Your Guide to San Francisco's Cherry Blossom Festival | San Francisco Travel
Drummers in Japantown at the annual Cherry Blossom Festival
Drummers in Japantown at the annual Cherry Blossom Festival Credit: San Francisco Travel Association

Your Guide to
San Francisco's Cherry Blossom Festival

A sure sign of spring in San Francisco is Japantown's beloved Cherry Blossom Festival.

San Francisco is a fascinating city of diverse, distinct neighborhoods. Each has its own community, culture, and traditions; and all of them welcome visitors to be a part of the excitement.

This spring, the Northern California Cherry Blossom Festival returns to San Francisco's Japantown. If you're visiting the city during this season, this event has to be added to your itinerary. 

Let us help you plan your experience!

About the Festival

The annual Northern California Cherry Blossom Festival, always one of California's most splendid celebrations, draws more than 200,000 people to San Francisco's Japantown for a dazzling display of Japanese culture and tradition. The festival features a cultural food area, arts and crafts, and live performances at five neighborhood venues. Most of the events and activities are free and headquartered at the Japan Center at Post and Buchanan streets.

The 2024 edition of the Festival will happen over two weekends: April 13-14 and 20-21, 2024. Scheduled events include:

  • The Grand Parade on April 21, featuring taiko drummers, dancers, and decorative floats. The parade will begin at Civic Center Plaza at 1 p.m. and proceed north on Polk Street before turning west onto Post Street and finishing in Japatown at Fillmore and Post.
  • Cultural activities including bonsai and doll-making lessons, traditional games, and even pet-owner meet-ups!
  • Special ticketed receptions, spiritual ceremonies, and more!

More Festival Details

About Japantown

One of only three Japantowns remaining in the United States, and the oldest of its kind in the continental U.S., San Francisco’s Nihonmachi is the cultural headquarters for some 12,000 residents of Japanese descent. It’s like taking a trip to Japan without a passport!

Japantown is bordered by Geary Boulevard to the south and Pine Street to the north, between Laguna Street and Fillmore Street. Look for the bright red banners adorned with cherry blossoms and the Peace Pagoda which rises from the central plaza of the Japan Center.

Explore Japantown

Lost in Translation?

Looking for full cultural immersion in Japantown? Here are 15 authentic Japanese terms that will help you enrich your experience.

  • Anime – An abbreviation of "animation," which embraces Japanese hand-drawn or computer animation. Much of this movement manifests itself in local street culture and the annual JPOP Summit in July.
  • Bonsai – This Japanese art form yields miniature trees that can live for more than 100 years. Katsura Garden (1581 Webster St.) is known for its selection of bonsai.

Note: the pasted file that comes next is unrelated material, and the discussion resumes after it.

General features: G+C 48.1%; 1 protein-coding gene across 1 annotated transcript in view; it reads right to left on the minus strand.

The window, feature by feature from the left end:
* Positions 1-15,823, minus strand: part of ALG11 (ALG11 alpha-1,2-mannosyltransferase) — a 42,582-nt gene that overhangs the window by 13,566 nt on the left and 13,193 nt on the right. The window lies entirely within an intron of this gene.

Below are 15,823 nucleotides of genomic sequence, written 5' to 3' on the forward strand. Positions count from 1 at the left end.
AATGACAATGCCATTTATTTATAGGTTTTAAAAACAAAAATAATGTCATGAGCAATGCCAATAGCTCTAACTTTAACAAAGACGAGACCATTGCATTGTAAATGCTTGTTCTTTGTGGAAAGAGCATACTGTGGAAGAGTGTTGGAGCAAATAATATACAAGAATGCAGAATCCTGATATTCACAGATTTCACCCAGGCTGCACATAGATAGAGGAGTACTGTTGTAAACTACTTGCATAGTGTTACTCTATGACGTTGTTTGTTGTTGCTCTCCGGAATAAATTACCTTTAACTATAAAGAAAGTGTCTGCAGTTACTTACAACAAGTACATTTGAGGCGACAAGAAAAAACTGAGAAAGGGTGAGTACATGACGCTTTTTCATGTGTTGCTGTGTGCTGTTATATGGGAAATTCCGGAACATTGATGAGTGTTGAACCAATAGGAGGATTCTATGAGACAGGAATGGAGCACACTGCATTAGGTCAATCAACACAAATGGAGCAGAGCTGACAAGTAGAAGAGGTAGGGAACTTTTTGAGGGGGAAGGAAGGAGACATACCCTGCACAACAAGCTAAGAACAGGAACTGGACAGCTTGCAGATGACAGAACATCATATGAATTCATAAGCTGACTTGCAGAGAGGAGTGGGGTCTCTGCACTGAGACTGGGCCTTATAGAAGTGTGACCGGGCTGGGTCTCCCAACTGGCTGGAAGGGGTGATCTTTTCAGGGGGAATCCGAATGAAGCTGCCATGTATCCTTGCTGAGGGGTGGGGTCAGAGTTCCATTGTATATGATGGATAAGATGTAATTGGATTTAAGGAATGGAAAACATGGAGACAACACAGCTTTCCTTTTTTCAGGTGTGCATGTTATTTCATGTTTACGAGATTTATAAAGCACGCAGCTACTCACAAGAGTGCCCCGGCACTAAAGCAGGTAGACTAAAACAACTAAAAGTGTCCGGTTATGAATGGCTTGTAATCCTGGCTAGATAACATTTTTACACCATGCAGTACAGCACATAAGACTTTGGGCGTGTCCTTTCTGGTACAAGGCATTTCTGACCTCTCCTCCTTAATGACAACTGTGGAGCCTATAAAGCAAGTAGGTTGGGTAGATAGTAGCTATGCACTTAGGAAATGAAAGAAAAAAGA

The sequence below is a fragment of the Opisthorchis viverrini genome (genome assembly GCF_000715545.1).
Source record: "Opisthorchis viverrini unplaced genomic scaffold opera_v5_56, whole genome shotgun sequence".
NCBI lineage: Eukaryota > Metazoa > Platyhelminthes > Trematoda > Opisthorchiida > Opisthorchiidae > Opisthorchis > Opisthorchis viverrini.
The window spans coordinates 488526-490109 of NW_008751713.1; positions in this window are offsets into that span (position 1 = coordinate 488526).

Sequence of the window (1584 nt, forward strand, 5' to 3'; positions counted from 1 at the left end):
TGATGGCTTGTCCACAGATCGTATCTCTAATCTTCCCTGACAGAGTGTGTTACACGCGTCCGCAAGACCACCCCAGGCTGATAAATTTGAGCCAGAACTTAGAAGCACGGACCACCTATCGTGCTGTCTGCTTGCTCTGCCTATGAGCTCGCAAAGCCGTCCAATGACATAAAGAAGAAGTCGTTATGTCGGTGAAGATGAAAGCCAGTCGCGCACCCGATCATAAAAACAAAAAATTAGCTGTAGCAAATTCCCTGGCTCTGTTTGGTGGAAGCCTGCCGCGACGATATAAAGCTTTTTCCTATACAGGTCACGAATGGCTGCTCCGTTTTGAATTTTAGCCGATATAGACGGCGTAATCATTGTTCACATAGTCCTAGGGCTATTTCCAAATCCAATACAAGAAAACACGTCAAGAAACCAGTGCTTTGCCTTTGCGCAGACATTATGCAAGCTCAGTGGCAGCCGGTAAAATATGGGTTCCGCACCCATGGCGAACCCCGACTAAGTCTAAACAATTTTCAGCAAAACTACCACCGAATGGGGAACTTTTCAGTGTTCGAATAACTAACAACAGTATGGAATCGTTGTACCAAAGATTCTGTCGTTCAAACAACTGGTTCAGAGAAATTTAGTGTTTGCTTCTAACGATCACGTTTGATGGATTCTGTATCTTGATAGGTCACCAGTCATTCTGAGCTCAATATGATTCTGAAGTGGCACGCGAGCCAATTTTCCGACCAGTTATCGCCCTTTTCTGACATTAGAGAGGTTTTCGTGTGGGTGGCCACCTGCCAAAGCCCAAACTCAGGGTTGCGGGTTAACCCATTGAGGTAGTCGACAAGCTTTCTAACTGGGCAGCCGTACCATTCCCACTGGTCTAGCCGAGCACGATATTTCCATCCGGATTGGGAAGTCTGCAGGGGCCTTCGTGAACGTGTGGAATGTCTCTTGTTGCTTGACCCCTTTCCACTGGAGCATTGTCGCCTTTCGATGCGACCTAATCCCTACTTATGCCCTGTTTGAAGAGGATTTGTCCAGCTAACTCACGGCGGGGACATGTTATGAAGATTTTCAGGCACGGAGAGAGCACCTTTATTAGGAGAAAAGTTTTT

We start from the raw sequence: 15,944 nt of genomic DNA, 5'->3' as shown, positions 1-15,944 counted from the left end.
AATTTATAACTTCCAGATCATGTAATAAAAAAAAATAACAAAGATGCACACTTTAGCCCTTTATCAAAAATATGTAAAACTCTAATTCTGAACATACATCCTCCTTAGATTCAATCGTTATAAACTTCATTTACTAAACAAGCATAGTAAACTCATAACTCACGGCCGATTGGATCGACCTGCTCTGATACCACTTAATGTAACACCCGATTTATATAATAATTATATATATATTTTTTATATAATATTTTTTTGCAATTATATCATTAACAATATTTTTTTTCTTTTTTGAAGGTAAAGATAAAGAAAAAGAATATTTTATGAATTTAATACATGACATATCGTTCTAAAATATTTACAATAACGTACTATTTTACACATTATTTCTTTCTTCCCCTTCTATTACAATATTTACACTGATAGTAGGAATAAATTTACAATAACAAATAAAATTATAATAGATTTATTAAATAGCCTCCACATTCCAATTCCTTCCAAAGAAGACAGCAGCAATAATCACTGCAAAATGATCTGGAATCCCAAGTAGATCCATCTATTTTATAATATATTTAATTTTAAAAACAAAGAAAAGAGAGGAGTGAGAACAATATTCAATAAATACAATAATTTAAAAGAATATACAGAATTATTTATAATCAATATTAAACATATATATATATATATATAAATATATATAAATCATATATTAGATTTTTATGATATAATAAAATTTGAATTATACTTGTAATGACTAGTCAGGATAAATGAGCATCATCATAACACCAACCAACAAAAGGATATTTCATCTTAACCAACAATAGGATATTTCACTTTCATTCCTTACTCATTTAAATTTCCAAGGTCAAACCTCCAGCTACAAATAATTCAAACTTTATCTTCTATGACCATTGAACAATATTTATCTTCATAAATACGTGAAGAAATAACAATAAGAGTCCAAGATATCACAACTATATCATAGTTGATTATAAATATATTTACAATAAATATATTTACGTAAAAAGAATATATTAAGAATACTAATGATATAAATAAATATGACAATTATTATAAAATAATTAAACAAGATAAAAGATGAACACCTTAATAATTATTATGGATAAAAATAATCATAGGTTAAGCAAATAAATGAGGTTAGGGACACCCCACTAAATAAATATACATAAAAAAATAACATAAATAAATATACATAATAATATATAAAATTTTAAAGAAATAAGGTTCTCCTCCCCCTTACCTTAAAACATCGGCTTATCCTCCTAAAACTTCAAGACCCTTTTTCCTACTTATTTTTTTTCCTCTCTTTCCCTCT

• Chanoyu – The word literally means “hot water for tea,” but has been referred to as the “Japanese tea ceremony” for decades. There is a replica of a traditional tea room in the Asian Art Museum and, of course, the tea house located in the heart of the Japanese Tea Garden in Golden Gate Park.
  • Ikebana – The Japanese art of flower arranging.
  • Karaoke – Amateur sing-a-long.
  • Nihonmachi – Nihon translates to Japan and machi is town.
  • Mikoshi - A portable Shinto shrine, in which a deity or god may reside. It is borne by an exuberant group of volunteers who raise and lower the shrine. The arrival of the mikoshi is the climactic moment of the parade.
  • Mochi – A rice confection made by hand.
  • Origami – The art of paper folding. Paper Tree, located at the Japan Center, is a magnet for origami fans, offering classes and unusual paper stock.
  • Osento – A Japanese communal bath. The Kabuki Springs & Spa is one of the few to be found in the U.S.
  • Ramen – East meets East in this dish. This Japanese noodle soup includes Chinese-style wheat noodles basking in a meat- or fish-based broth.
  • Sakura Matsuri – Japanese for Cherry Blossom Festival.
  • Taiko – Taiko drumming is integral to the parade and festivities on both weekends. The word refers to the percussion instruments themselves, the most memorable of which are roughly the size of a large wine barrel!
  • Udon – A thick wheat flour noodle used in Japanese cuisine,

Where to Eat in Japantown

If you're visiting the neighborhood for the Cherry Blossom Festival, you'll have ample opportunity to sample some exquisite and authentic Japanese cuisine. From udon to sushi and everything in between, you can't leave Japantown hungry!

Eat in Japantown

Aaron Danzig
Aaron Danzig

Aaron is the Manager of Digital & Social Media Marketing at San Francisco Travel. He has lived in San Francisco for over 9 years and has worked in Travel & Tourism for over 7 of those. He is usually exploring the Bay Area hunting for that new and unique experience and good food too!